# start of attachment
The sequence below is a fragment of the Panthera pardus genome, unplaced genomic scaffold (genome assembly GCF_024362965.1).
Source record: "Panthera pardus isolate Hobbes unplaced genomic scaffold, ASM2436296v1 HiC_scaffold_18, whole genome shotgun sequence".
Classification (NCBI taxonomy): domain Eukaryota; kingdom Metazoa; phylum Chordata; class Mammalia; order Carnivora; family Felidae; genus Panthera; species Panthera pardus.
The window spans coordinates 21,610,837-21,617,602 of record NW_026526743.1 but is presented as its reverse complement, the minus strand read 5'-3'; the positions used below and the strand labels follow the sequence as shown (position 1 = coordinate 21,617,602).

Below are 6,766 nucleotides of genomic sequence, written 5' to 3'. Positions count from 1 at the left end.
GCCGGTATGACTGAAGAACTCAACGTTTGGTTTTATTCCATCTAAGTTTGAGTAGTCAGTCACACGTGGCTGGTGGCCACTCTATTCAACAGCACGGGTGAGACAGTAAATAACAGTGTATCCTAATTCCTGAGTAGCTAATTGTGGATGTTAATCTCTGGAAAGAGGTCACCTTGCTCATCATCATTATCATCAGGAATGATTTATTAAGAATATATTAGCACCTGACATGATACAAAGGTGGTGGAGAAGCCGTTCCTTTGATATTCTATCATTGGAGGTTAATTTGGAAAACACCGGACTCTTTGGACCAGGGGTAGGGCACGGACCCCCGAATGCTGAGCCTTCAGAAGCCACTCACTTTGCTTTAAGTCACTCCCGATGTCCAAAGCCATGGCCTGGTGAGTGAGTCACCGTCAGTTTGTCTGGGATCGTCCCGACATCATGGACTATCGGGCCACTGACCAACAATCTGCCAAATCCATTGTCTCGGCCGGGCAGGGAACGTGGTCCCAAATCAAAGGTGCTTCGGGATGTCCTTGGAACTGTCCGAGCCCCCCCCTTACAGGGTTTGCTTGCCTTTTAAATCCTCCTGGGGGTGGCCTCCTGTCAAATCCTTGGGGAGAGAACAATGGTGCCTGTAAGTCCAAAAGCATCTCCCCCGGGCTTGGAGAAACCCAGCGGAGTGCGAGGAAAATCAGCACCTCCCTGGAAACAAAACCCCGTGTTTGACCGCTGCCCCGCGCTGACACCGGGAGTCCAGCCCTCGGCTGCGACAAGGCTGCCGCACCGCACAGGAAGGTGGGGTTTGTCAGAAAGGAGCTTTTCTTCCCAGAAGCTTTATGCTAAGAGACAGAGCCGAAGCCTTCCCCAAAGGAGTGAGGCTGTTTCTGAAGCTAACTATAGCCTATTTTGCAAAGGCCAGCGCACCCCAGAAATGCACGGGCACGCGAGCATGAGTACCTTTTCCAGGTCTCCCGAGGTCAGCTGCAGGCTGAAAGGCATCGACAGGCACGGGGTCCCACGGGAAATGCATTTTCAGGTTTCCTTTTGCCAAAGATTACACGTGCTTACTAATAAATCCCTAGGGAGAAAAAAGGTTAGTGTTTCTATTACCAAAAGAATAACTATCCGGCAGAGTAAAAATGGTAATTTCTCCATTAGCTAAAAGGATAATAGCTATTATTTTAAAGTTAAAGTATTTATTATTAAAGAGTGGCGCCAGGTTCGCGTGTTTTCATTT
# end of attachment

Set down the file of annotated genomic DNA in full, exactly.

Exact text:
The sequence below is a fragment of the Panthera pardus genome, unplaced genomic scaffold (genome assembly GCF_024362965.1).
Source record: "Panthera pardus isolate Hobbes unplaced genomic scaffold, ASM2436296v1 HiC_scaffold_18, whole genome shotgun sequence".
Classification (NCBI taxonomy): domain Eukaryota; kingdom Metazoa; phylum Chordata; class Mammalia; order Carnivora; family Felidae; genus Panthera; species Panthera pardus.
The window spans coordinates 21,610,837-21,617,602 of record NW_026526743.1 but is presented as its reverse complement, the minus strand read 5'-3'; the positions used below and the strand labels follow the sequence as shown (position 1 = coordinate 21,617,602).

Below are 6,766 nucleotides of genomic sequence, written 5' to 3'. Positions count from 1 at the left end.
GCCGGTATGACTGAAGAACTCAACGTTTGGTTTTATTCCATCTAAGTTTGAGTAGTCAGTCACACGTGGCTGGTGGCCACTCTATTCAACAGCACGGGTGAGACAGTAAATAACAGTGTATCCTAATTCCTGAGTAGCTAATTGTGGATGTTAATCTCTGGAAAGAGGTCACCTTGCTCATCATCATTATCATCAGGAATGATTTATTAAGAATATATTAGCACCTGACATGATACAAAGGTGGTGGAGAAGCCGTTCCTTTGATATTCTATCATTGGAGGTTAATTTGGAAAACACCGGACTCTTTGGACCAGGGGTAGGGCACGGACCCCCGAATGCTGAGCCTTCAGAAGCCACTCACTTTGCTTTAAGTCACTCCCGATGTCCAAAGCCATGGCCTGGTGAGTGAGTCACCGTCAGTTTGTCTGGGATCGTCCCGACATCATGGACTATCGGGCCACTGACCAACAATCTGCCAAATCCATTGTCTCGGCCGGGCAGGGAACGTGGTCCCAAATCAAAGGTGCTTCGGGATGTCCTTGGAACTGTCCGAGCCCCCCCCTTACAGGGTTTGCTTGCCTTTTAAATCCTCCTGGGGGTGGCCTCCTGTCAAATCCTTGGGGAGAGAACAATGGTGCCTGTAAGTCCAAAAGCATCTCCCCCGGGCTTGGAGAAACCCAGCGGAGTGCGAGGAAAATCAGCACCTCCCTGGAAACAAAACCCCGTGTTTGACCGCTGCCCCGCGCTGACACCGGGAGTCCAGCCCTCGGCTGCGACAAGGCTGCCGCACCGCACAGGAAGGTGGGGTTTGTCAGAAAGGAGCTTTTCTTCCCAGAAGCTTTATGCTAAGAGACAGAGCCGAAGCCTTCCCCAAAGGAGTGAGGCTGTTTCTGAAGCTAACTATAGCCTATTTTGCAAAGGCCAGCGCACCCCAGAAATGCACGGGCACGCGAGCATGAGTACCTTTTCCAGGTCTCCCGAGGTCAGCTGCAGGCTGAAAGGCATCGACAGGCACGGGGTCCCACGGGAAATGCATTTTCAGGTTTCCTTTTGCCAAAGATTACACGTGCTTACTAATAAATCCCTAGGGAGAAAAAAGGTTAGTGTTTCTATTACCAAAAGAATAACTATCCGGCAGAGTAAAAATGGTAATTTCTCCATTAGCTAAAAGGATAATAGCTATTATTTTAAAGTTAAAGTATTTATTATTAAAGAGTGGCGCCAGGTTCGCGTGTTTTCATTT